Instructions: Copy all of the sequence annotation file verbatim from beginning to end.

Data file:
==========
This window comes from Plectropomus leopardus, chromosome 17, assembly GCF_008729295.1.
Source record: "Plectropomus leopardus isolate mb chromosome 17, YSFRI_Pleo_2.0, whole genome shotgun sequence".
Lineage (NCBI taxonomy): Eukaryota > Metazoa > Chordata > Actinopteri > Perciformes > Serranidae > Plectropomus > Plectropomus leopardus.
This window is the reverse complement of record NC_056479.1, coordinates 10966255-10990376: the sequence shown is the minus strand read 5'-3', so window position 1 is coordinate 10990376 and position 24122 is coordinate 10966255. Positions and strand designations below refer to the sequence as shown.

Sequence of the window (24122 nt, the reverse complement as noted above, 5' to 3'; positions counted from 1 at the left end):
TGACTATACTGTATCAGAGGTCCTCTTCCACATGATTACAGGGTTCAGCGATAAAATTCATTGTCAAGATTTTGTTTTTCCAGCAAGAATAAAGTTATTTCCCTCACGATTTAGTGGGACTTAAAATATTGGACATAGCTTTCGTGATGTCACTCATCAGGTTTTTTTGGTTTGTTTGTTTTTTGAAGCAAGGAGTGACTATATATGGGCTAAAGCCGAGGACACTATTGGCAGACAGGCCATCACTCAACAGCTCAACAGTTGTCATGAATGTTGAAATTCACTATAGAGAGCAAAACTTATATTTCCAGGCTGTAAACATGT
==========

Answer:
This window comes from Plectropomus leopardus, chromosome 17, assembly GCF_008729295.1.
Source record: "Plectropomus leopardus isolate mb chromosome 17, YSFRI_Pleo_2.0, whole genome shotgun sequence".
Lineage (NCBI taxonomy): Eukaryota > Metazoa > Chordata > Actinopteri > Perciformes > Serranidae > Plectropomus > Plectropomus leopardus.
This window is the reverse complement of record NC_056479.1, coordinates 10966255-10990376: the sequence shown is the minus strand read 5'-3', so window position 1 is coordinate 10990376 and position 24122 is coordinate 10966255. Positions and strand designations below refer to the sequence as shown.

Sequence of the window (24122 nt, the reverse complement as noted above, 5' to 3'; positions counted from 1 at the left end):
TGACTATACTGTATCAGAGGTCCTCTTCCACATGATTACAGGGTTCAGCGATAAAATTCATTGTCAAGATTTTGTTTTTCCAGCAAGAATAAAGTTATTTCCCTCACGATTTAGTGGGACTTAAAATATTGGACATAGCTTTCGTGATGTCACTCATCAGGTTTTTTTGGTTTGTTTGTTTTTTGAAGCAAGGAGTGACTATATATGGGCTAAAGCCGAGGACACTATTGGCAGACAGGCCATCACTCAACAGCTCAACAGTTGTCATGAATGTTGAAATTCACTATAGAGAGCAAAACTTATATTTCCAGGCTGTAAACATGT